A more intractable therapeutic problem appears to be weight loss maintenance. Of dieters who manage to lose 10% or more of their body mass in studies, 80-95% will regain that weight within two to five years. It appears that the homeostatic mechanisms regulating body weight are very robust (see leptin, for example), and vigorously defend against weight loss. Much important research is now being devoted to determining what factors can improve the currently dismal weight loss maintenance rates.

Recent scientific research has cast some doubt over whether or not dieting actually improves health, with some studies indicating that dieting may in fact be more detrimental than remaining overweight.

In a clinical practice guideline by the American College of Physicians, the following five recommendations are made:

  1. People with a BMI of over 30 should be counseled on diet, exercise and other relevant behavioral interventions, and set a realistic goal for weight loss.
  2. If these goals are not achieved, pharmacotherapy can be offered. The patient needs to be informed of the possibility of side-effects and the unavailability of long-term safety and efficacy data.
  3. Drug therapy may consist of sibutramine, orlistat, phentermine, diethylpropion, fluoxetine, and bupropion. For more severe cases of obesity, stronger drugs such as amphetamine and methamphetamine may be used on a selective basis. Evidence is not sufficient to recommend sertraline, topiramate, or zonisamide.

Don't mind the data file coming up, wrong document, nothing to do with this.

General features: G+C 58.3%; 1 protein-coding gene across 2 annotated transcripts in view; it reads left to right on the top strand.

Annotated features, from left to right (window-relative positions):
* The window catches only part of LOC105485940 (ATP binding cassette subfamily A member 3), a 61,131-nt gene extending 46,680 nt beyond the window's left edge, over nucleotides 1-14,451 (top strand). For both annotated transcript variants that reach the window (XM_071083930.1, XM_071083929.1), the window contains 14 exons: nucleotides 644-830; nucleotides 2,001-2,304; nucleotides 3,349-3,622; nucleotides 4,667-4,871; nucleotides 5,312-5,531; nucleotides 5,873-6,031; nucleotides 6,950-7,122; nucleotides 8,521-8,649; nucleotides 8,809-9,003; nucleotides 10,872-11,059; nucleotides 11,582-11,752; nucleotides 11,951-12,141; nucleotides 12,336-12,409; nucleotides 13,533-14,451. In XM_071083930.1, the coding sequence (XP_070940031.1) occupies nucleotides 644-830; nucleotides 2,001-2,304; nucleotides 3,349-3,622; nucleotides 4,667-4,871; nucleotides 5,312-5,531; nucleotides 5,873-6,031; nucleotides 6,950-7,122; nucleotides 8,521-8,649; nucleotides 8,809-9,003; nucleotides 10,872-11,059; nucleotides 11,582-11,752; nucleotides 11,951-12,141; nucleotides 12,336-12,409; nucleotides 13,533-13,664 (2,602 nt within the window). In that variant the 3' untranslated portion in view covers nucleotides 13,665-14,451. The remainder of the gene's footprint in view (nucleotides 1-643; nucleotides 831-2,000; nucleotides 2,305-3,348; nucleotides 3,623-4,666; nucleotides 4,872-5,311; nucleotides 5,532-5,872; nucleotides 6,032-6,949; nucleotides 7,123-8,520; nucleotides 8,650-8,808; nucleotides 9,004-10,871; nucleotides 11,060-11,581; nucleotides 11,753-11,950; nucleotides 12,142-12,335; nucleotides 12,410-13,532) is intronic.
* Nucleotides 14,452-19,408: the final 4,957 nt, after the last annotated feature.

4. In patients with BMI > 40 who fail to achieve their weight loss goals (with or without medication) and who develop obesity-related complications, referral for bariatric surgery may be indicated. The patient needs to be aware of the potential complications.
  5. Those requiring bariatric surgery should be referred to high-volume referral centers, as the evidence suggests that surgeons who frequently perform these procedures have fewer complications.

Much research focuses on new drugs to combat obesity, which is seen as the biggest health problem facing developed countries. Nutritionists and many doctors feel that these research funds would be better devoted to advice on good nutrition, healthy eating, and promoting a more active lifestyle.

Medication most commonly prescribed for diet/exercise-resistant obesity is orlistat (Xenical®, which reduces intestinal fat absorption by inhibiting pancreatic lipase) and sibutramine (Reductil®, Meridia®, an anorectic). In the presence of diabetes mellitus, there is evidence that the anti-diabetic drug metformin (Glucophage®) can assist in weight loss — rather than sulfonylurea derivatives and insulin, which often lead to further weight gain. The thiazolidinediones (rosiglitazone or pioglitazone) can cause slight weight gain, but decrease the "pathologic" form of abdominal fat, and are therefore often used in obese diabetics.

Although bariatric surgery is being used sometimes to combat obesity, there are many non-surgical weight loss options for losing weight. The most common weight loss surgery in Europe and Australia is the adjustable gastric band where a silicone ring is placed around the top of the stomach to help restrict the amount of food eaten in a sitting. This surgery has been FDA approved in the United States since 2001 but has been being used in other parts of the world since the early 1990s. It is considered the safest and least invasive of the available weight loss surgeries such as Roux-en-Y gastric bypass surgery (RNY), biliopancreatic diversion, and stomach stapling (also known as "vertical banded gastroplasty", VBG). Unlike those more invasive techniques the band surgery does not cut into or reroute any of the digestive tract and is completely reversible. Removing the implant returns the stomach to its pre-surgical norm. All of these surgeries can be done laparoscopically. The more invasive of the surgeries usually bypass or remove some portion of the patient's intestines which causes malabsorption and dumping.